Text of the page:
The internet has homogenized this stuff some, but back in the 80s and 90s things weren’t quite as consistent as they have become.

The ‘X’ that Kinsey discussed were absolutely part of the existing queer community, even if they weren’t calling themselves ‘ace’.  Same people.

I can’t remember citations, but I’m pretty sure if you go dig up some of good old Magnus Hirschfeld work that you’ll find that pre-WWII queer community in Berlin (ie, the San Francisco of Europe at the time) included discussions of people we would recognize as Asexual.

History is long and complicated.  It’s a great story that Aces and Aros are cishet and straight and not part of the community, but it’s a story. It’s revisionist history.  It disagrees with my lived experience (I’m old).

The thing that really cheeses me off about this whole conversation is that back in the 80s and 90s you had this exact conversation, except it was about the ‘B’ or the ‘T’.  Not the ‘A’.  Now, the people making these kinds of exclusionary statements are excluding the ‘A’ from the LGBT.  And they use the same kinds of arguments.  B people are either straight (and therefore not part of the community) or confused gay people (in which case they were fine).  T people aren’t ‘really’ women, so they don’t belong in lesbian spaces.  Really they’re just gay men who like dressing up or they’re straight men who don’t belong in the community because they’re some kind of fetishist.

It’s always about peeling off some of these queer identities and reducing them to the ‘actually gay’ part (who are okay, if strange, and part of the community) and the ‘actually straight’ part (who are our oppressors, and don’t belong and are evil and sneaky and trying to horn in on our community and make us unsafe and doing it for attention).

It’s a conversation that makes us poorer every time we have to go through it. 

@ahorriblecaseofwanderlust – Finished!  (BTW, I decided to start naming the buyer in my signature, to make it more personal and unique.  This will only be available for the person who ordered the commission.  Regular prints will have the personal note removed, so your print will be one of a kind!)

Anyway, hope you like it!  =)

darkmistandodddreams  asked:

I would absolutely love a bit more on the "like arthur under the hill" universe. If it gets a bit more Peter/Nightingale than the original I'd be delighted, but I'd also be really happy with gen. Maybe a scene of Nightingale teaching Peter magic or Peter teaching Nightingale about something modern he doesn't understand? Only if you're up for it of course :)

 You’d think that someone who’d fallen into a magical sleep in 1945 and woken up in the twenty-first century would have the greatest difficulty adjusting to things like high-definition television or fluorescent lights or gay marriage, but Nightingale didn’t blink at any of those things - in fact he seemed to be rather pleased by at least two of them. But he’d never developed the habit of wearing a seatbelt, and it showed. He lost it - for the Nightingale version of losing it, which was so low-key as to be nearly unnoticeable - about the tenth time we got in a car and I politely reminded him to put it on. Which was only the times I was driving, so it took a while to get there.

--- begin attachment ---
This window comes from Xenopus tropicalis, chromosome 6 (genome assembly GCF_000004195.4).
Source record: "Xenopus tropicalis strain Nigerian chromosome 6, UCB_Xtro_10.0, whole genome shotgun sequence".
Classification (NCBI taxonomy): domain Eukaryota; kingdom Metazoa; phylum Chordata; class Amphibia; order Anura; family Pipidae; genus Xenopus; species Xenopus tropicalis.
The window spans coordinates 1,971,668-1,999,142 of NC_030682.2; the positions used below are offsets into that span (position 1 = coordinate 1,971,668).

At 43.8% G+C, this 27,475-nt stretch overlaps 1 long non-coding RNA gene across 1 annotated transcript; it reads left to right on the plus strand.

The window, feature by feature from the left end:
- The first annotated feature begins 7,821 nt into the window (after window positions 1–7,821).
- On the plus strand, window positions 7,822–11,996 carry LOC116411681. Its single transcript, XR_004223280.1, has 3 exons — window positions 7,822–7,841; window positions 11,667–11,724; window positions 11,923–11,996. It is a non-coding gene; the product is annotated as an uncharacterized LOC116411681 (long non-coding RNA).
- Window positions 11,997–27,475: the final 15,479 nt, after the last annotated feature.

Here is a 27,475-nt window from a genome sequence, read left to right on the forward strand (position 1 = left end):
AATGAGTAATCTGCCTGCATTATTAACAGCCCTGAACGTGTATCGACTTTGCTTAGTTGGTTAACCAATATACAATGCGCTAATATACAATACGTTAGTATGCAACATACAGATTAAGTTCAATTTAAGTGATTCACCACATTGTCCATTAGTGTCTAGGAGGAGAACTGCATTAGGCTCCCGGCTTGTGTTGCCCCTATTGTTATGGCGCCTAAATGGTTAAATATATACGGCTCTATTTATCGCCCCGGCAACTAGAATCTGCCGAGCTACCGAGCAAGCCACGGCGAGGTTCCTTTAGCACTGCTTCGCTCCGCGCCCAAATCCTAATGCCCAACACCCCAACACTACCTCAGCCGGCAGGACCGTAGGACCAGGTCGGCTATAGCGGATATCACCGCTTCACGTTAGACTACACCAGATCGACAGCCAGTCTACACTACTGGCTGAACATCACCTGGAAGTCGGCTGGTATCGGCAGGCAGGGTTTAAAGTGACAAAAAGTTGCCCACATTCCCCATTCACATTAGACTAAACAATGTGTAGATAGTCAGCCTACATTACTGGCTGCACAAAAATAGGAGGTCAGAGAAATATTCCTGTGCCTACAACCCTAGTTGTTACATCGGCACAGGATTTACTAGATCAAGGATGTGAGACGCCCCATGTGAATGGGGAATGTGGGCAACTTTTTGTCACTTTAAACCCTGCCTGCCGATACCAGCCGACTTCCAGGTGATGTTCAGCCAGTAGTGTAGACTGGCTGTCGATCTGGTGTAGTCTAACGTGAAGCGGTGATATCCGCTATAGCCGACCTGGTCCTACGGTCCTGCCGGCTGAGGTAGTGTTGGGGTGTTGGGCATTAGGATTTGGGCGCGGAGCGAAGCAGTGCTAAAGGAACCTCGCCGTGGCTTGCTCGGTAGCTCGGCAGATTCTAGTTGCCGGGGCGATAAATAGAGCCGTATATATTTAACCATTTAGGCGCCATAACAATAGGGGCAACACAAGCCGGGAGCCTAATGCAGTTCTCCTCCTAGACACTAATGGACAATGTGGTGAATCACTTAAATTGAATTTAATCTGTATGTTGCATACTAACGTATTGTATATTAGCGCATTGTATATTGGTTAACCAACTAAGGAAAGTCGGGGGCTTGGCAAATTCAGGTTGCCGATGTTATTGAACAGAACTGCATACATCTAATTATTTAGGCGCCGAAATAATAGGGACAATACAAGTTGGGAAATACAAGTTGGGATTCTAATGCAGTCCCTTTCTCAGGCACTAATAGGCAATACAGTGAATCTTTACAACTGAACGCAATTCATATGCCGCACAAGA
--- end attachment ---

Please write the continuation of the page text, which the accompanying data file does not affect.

"Is it really that important?“ he said, with a sideways glance at me. "We’re hardly going to be going at high speeds.”

 "I can show you statistics whenever you like,“ I said. "Biggest road safety improvement of the last half-century.”

 He didn’t quite roll his eyes. 

 "And it does wonders for my peace of mind, okay?“ I tried. "Attend a few high-speed road accidents and it’ll do wonders for yours, too.”

 Amazingly, that shut him up. But just to be sure, I found a couple of long review articles about their effectiveness - not actual scientific journal things, but with some nice graphs - printed them off, and put them on his desk. He’s adapted to TV, like I said, but we’re still working on computers and email. One step at a time. 

 "What’s this?“ he asked me. 

 "Seat belts,” I said. He scanned the first page, flicked through and paused on a graph, and a smile started to grow on his face. 

 "What?“ I asked, because I wasn’t totally sure I liked his expression. Then he looked up at me, and I thought maybe it was alright, even though he hadn’t said anything. 

 "You wanted to make sure I took this seriously.”

 "If you don’t believe me, believe the science.“  

 He looked down again at that, but I couldn’t work out why. 

 "Anyway,” I said. “I have to go bash some Latin verbs into submission.”

 "Peter,“ he said, as I was almost out the door. "Thank you, but your peace of mind was quite enough motivation to be going on with.”

 "Yeah, well, we’ll see what else that works on,“ I said before I thought about it, and then left before I could think about it. (When I told Lesley about this later, she put her face in her hands and groaned theatrically, but she does this a lot when I tell her stories, so I didn’t think it meant too much.) 

 I hope he still read the articles, though. My peace of mind is all very well, but it’s physics you really can’t argue with. 

4

austria canonically having a string of failed marriages is one of my favorite things. you would think he would have slowed his roll after france wrote a national anthem about watering his fields with austrian blood, but that asshole was planning his next marriage before he even officially divorced hungary.

germany doesn’t know how he got here but he brought it upon himself  

youtube

I don’t know what’s not to love about this video:

-The Pre-Hamilton Lin Manuel Miranda singing a song that’s far out of his range.
-The Pre WWII setting of the musical. (Any other situation, I would hate this)